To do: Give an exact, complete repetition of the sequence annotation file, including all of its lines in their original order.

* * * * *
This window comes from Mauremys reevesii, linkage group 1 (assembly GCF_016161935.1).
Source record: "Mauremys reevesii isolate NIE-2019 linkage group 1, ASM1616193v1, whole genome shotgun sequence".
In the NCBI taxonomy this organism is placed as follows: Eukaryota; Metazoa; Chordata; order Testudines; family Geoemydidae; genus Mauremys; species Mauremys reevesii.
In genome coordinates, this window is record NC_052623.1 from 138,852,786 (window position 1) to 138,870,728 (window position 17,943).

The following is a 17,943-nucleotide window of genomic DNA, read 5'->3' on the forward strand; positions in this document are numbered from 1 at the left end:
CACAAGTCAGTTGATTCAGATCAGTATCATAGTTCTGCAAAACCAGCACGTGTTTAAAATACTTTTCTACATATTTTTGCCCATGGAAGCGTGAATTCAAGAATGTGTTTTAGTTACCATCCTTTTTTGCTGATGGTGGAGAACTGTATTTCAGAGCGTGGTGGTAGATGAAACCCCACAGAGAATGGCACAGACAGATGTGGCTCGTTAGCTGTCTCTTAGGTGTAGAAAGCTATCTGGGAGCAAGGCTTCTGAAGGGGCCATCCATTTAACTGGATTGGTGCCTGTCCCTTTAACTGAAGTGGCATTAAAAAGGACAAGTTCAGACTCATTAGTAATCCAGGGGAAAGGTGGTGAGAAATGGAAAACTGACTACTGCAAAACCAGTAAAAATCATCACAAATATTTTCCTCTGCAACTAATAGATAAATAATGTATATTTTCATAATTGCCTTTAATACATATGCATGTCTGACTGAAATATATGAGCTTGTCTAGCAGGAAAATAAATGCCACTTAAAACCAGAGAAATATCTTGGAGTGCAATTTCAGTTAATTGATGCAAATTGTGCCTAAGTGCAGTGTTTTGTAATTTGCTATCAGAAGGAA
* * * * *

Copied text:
This window comes from Mauremys reevesii, linkage group 1 (assembly GCF_016161935.1).
Source record: "Mauremys reevesii isolate NIE-2019 linkage group 1, ASM1616193v1, whole genome shotgun sequence".
In the NCBI taxonomy this organism is placed as follows: Eukaryota; Metazoa; Chordata; order Testudines; family Geoemydidae; genus Mauremys; species Mauremys reevesii.
In genome coordinates, this window is record NC_052623.1 from 138,852,786 (window position 1) to 138,870,728 (window position 17,943).

The following is a 17,943-nucleotide window of genomic DNA, read 5'->3' on the forward strand; positions in this document are numbered from 1 at the left end:
CACAAGTCAGTTGATTCAGATCAGTATCATAGTTCTGCAAAACCAGCACGTGTTTAAAATACTTTTCTACATATTTTTGCCCATGGAAGCGTGAATTCAAGAATGTGTTTTAGTTACCATCCTTTTTTGCTGATGGTGGAGAACTGTATTTCAGAGCGTGGTGGTAGATGAAACCCCACAGAGAATGGCACAGACAGATGTGGCTCGTTAGCTGTCTCTTAGGTGTAGAAAGCTATCTGGGAGCAAGGCTTCTGAAGGGGCCATCCATTTAACTGGATTGGTGCCTGTCCCTTTAACTGAAGTGGCATTAAAAAGGACAAGTTCAGACTCATTAGTAATCCAGGGGAAAGGTGGTGAGAAATGGAAAACTGACTACTGCAAAACCAGTAAAAATCATCACAAATATTTTCCTCTGCAACTAATAGATAAATAATGTATATTTTCATAATTGCCTTTAATACATATGCATGTCTGACTGAAATATATGAGCTTGTCTAGCAGGAAAATAAATGCCACTTAAAACCAGAGAAATATCTTGGAGTGCAATTTCAGTTAATTGATGCAAATTGTGCCTAAGTGCAGTGTTTTGTAATTTGCTATCAGAAGGAA